The V8 has also been dry-sumped, dropping overall height by four inches and benefiting the center of gravity. This dry sump swallows 9 liters of oil, 2.5 liters more than the M5 motor. However the new intake manifold is taller, so the package ends up the same height as the stock BMW motor.
The unique stainless steel exhaust is ceramic coated and shielded with Darchem motorsport-grade heat reflective material to cut down heat in the engine bay. A 90-liter racing fuel cell sits in the chassis between the cabin and engine bay.
The engine is mated to the same six-speed CIMA gearbox used on the Pagani Zonda. Where the M5 has a dual-mass flywheel weighing a massive 50 pounds, the Ascari flywheel weighs just 17.6 and transfers power via a twin-plate organic AP Racing clutch. Ascari claims that the slightly lighter and more powerful KZ1R slingshots to 60 mph in 3.7 seconds, to 100 mph in 8.2 seconds, and on to top out around 200 mph.
The engine and gearbox, with bespoke bell housing, are mounted on a steel subframe. The race-style double wishbone suspension uses steel arms mated to machined alloy uprights, Intrax height adjustable coilovers with helper springs, and Intrax race dampers with separate reservoirs. The anti-roll bars are three-position adjustable in front, with no rear bar.
Massive AP Racing 362mm cross-drilled vented discs with six-pot calipers in front and 330mm discs with four-pot calipers with Lucas ABS are connected to a hydraulic booster rather than a servo. The 9x19 and 12x20-inch Dymag three-piece lightweight wheels are shod with 255/35ZR19 and 335/30ZR20 Michelin Pilot Sport tires.
The British-made wheels have magnesium alloy centers and carbon barrels and are the lightest road-legal wheels money can buy. At 15.4 and 20.4 pounds respectively, they are about 20 percent lighter than a forged wheel, and up to 50 percent lighter than a conventional cast alloy wheel.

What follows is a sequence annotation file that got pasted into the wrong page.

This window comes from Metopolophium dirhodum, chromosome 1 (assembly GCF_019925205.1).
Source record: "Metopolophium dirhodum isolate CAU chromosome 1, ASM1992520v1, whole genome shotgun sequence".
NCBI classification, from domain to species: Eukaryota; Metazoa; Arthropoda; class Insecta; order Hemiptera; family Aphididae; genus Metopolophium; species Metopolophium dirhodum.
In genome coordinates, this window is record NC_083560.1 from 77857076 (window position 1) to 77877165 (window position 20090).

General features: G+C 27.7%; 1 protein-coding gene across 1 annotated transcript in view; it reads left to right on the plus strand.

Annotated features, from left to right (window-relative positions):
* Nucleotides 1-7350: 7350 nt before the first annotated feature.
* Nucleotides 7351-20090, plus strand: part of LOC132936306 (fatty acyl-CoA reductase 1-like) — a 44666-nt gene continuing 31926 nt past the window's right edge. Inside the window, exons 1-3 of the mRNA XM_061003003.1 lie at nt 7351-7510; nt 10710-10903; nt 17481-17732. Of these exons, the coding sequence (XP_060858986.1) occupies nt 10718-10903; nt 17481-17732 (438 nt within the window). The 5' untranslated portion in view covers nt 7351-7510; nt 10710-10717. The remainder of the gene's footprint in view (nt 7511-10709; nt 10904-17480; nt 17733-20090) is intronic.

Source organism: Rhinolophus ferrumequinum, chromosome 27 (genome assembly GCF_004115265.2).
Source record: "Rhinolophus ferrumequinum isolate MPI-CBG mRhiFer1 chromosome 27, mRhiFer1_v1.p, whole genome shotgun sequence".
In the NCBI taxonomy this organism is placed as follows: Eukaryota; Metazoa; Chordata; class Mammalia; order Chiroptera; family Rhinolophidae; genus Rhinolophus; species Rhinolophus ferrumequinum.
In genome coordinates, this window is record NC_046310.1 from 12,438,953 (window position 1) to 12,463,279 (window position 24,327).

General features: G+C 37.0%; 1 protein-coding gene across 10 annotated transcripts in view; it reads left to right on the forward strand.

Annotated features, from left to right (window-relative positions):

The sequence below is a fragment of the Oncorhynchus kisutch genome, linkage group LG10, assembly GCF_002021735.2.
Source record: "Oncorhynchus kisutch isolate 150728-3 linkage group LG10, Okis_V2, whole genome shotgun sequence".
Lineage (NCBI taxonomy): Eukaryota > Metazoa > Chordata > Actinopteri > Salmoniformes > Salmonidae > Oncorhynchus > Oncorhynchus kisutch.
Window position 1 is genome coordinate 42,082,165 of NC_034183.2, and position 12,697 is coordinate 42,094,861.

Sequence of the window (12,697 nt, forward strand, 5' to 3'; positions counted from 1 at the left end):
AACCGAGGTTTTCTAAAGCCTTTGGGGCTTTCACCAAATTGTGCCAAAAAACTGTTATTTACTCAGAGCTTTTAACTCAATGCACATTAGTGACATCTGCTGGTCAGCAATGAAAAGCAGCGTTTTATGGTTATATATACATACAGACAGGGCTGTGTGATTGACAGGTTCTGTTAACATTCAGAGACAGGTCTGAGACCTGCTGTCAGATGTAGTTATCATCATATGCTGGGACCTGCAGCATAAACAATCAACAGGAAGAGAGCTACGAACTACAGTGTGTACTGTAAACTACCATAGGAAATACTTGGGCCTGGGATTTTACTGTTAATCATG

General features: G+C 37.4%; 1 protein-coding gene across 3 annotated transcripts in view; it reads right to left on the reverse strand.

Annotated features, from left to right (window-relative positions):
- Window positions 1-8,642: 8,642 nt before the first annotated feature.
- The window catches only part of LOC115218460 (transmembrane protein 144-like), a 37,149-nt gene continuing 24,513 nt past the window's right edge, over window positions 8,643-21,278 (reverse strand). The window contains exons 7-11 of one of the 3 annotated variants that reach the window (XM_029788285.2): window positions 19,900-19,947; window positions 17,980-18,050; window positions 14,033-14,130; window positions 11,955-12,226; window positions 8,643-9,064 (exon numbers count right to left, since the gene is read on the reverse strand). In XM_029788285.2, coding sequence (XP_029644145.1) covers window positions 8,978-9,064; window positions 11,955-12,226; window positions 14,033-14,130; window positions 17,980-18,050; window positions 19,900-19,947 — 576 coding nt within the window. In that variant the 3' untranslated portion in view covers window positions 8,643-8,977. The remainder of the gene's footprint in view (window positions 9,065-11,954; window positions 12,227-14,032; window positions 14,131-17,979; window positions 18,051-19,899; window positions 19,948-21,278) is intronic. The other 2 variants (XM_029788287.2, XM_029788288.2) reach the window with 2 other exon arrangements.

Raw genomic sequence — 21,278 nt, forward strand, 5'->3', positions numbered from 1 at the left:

First impressions are of a very fast, civilized, and highly driver-focused car. The cabin is a bright and airy place to conduct business. Power delivery is smooth and strong, and thanks to a moderately weighted clutch and balanced controls, the car is easy to drive in traffic. Both primary and secondary ride are good, and it's obvious that the significant structural stiffness lets the suspension do its work properly. Many manufacturers seem unable to get their power assisted steering right. Ascari has succeeded, and just the right amount of assistance delivers good feel and linear reactions at all speeds without a hint of turn-in nervousness.
Ascari benefits from having its own 3.5-mile, 26-corner racetrack where I could give the car its head. Unlike a turbocharged car of similar power and weight, which would be trying hard to break traction at the slightest provocation, the LM is wonderfully linear and progressive in its power delivery.
Strong and unrelenting from just above idle to cut-out, the big V8 is almost deceptively smooth, and with your race helmet blocking out a lot of its rumbling decibels, the reference points to your pace come more from the rate at which the scenery hurtles past.
Off the gas and hard on the anchors, the big AP Racing brakes deliver tremendous retardation. They proved to be fade-free even though I pushed them to the limit in a series of flying laps.
Equally impressive is the superb handling and grip. Before I took the wheel myself, Klaas drove me around the track at full pelt. Although the LM was wearing Michelin road rubber, I was astonished by the sheer mechanical grip it could generate, and felt that it was not that far behind a Porsche GT3R on slicks.
As a driver's car and an object d'art, the Ascari KZ1R LM is a stunning achievement for a small specialist manufacturer. Its straight-line go is up there with the major league supercars, while its handling and grip and general usability are a wake-up call to bigger names in the business.